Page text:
She was clubbed and dragged while her friends were beaten and arrested during a demonstration against the planned expulsion of thousands of Bedouin in the Negev.
By Alma Biblash (translated by Dimi Reider)
On Saturday night at the anti-Prawer demonstration in the village of Houra, a policeman swung a club against my leg when I tried to persuade him to let go of a girl he was holding by the throat.
Another policeman grabbed me by the arms and dragged me off. A moment later he grabbed a little boy standing next to me, shoved his face into the dirt and screamed at him that he is going to kill him. A young woman shouted at a policeman to calm down and stop beating people up, and he slapped her so hard she fell onto the ground.
I’m running, escaping the jet of putrid water, a man is running next to me. Police on horseback appear out of the dark and trample him down, sending him flying into the air.
I’m hiding behind a parked vehicle with stun grenades exploding all around me. On the ground next to me is a kuffiyeh soaked in blood. I decide to go back to the buses where it’s quiet. Along the way I see a little boy sitting on the ground and crying. I tell him it’s too dangerous to sit here but he doesn’t seem to hear, or maybe he doesn’t understand Hebrew. Eventually he gets up and starts running with me until he hears a familiar voice calling him, lets go of my hand and disappears.
All around me terrified people are running, but I’m out of breath, and I go straight for the bus. One friend with a swollen face catches up with me, another has a deep cut to her brow and blood on her face and shirt.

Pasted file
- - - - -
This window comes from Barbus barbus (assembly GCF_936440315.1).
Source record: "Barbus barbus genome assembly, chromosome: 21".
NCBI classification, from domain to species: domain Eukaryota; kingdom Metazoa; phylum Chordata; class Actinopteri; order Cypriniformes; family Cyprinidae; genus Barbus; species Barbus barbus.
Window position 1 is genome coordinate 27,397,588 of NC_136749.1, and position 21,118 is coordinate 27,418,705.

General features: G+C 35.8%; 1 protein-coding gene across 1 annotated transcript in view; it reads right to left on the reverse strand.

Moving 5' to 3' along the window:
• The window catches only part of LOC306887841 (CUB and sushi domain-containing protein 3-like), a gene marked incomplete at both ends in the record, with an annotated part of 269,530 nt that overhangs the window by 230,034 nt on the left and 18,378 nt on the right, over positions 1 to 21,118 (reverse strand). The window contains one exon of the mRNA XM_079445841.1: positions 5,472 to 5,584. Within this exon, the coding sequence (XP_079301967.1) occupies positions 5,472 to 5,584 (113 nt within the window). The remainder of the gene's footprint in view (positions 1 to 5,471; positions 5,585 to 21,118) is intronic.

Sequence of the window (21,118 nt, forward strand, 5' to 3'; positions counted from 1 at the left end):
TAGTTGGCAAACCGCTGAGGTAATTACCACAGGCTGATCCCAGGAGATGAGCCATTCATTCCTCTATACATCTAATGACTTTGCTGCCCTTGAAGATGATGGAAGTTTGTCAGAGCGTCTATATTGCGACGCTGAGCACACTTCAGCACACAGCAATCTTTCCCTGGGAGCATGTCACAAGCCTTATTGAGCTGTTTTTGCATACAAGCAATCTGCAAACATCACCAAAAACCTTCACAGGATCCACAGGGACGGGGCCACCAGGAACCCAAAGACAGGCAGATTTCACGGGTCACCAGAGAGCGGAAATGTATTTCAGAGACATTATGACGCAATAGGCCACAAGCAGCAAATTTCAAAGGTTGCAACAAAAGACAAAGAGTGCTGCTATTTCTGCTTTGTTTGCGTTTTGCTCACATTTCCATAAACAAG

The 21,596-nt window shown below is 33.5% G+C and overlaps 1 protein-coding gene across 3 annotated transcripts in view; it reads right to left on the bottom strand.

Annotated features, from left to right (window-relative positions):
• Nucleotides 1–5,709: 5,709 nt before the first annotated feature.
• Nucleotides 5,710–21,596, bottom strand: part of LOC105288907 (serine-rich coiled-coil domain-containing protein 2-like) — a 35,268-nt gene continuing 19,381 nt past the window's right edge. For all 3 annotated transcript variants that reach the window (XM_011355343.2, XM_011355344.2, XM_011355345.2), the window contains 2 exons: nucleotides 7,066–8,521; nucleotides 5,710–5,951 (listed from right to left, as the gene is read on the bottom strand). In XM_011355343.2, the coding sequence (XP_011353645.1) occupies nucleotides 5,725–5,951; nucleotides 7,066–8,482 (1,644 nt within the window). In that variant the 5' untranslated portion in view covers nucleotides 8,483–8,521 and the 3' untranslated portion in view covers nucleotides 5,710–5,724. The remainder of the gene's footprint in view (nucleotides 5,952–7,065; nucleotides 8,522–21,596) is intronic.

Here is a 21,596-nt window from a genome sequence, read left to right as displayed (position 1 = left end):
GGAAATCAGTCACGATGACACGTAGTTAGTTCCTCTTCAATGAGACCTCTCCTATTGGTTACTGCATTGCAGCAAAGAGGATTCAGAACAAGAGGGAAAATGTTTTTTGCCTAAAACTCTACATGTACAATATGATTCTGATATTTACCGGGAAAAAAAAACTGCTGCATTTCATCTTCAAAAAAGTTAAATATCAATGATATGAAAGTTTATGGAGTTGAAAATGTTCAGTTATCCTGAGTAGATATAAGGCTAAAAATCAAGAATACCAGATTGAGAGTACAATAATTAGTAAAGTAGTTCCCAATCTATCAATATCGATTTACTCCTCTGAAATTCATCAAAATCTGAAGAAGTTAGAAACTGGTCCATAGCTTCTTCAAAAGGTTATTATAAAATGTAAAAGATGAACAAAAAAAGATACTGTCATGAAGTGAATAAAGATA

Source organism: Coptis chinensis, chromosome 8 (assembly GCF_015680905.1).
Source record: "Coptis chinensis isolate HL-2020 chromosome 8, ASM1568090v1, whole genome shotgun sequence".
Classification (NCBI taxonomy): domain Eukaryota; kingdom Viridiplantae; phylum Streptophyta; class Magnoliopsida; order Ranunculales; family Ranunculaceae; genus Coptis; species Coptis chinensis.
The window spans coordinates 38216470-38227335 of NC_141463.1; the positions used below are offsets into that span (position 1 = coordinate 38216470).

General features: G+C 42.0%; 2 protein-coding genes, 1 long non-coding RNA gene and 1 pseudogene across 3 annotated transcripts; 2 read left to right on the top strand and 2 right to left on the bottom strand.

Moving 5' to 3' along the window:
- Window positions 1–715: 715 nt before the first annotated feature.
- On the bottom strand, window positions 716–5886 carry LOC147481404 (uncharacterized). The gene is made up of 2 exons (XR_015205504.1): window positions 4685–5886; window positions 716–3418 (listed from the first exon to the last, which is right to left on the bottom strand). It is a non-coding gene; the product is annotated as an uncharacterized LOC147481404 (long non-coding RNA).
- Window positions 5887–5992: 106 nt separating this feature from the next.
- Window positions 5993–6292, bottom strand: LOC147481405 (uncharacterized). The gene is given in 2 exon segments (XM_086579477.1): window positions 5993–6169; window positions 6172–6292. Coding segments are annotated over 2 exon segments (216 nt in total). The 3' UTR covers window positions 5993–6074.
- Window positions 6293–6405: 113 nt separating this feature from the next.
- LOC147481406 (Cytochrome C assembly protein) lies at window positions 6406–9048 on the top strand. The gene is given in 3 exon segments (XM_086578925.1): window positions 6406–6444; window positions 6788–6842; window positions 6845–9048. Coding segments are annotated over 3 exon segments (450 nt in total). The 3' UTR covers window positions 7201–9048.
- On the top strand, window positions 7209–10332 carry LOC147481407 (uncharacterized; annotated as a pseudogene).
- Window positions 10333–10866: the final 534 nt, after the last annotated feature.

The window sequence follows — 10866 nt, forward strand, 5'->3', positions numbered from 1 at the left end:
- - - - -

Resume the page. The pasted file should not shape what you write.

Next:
We take the bus to the police station and begin protesting, demanding for the prisoners to be released. At some point the policemen decide that it is time for us to leave. They are huge and get particularly close to the women, nearly touching us, before screaming into our faces. They push us away with far more force than necessary, and shove me and another woman up against a parked car. It’s hard to breathe. A friend says – we’re leaving, just let us move away. “Shut up!” one of them screams at her and raises his hand threateningly. Ambulances arrive with wounded detainees on stretchers. No wonder the police didn’t want us to see. Meanwhile, reports are coming in about live fire being used by the police near the village. On the way home, I listen to the stories of other friends, many of them beaten by the police.
The Israeli media reported on the “extreme violence” on the part of the protesters, using its usual vocabulary of “riots,” “disturbances” and “clashes” alongside ominous photos of burning tires. Many friends are still detained or under house arrest, and many are facing indictments for violence and assault. Perhaps it is time we start talking about what really happened in the village of Houra on Saturday night.
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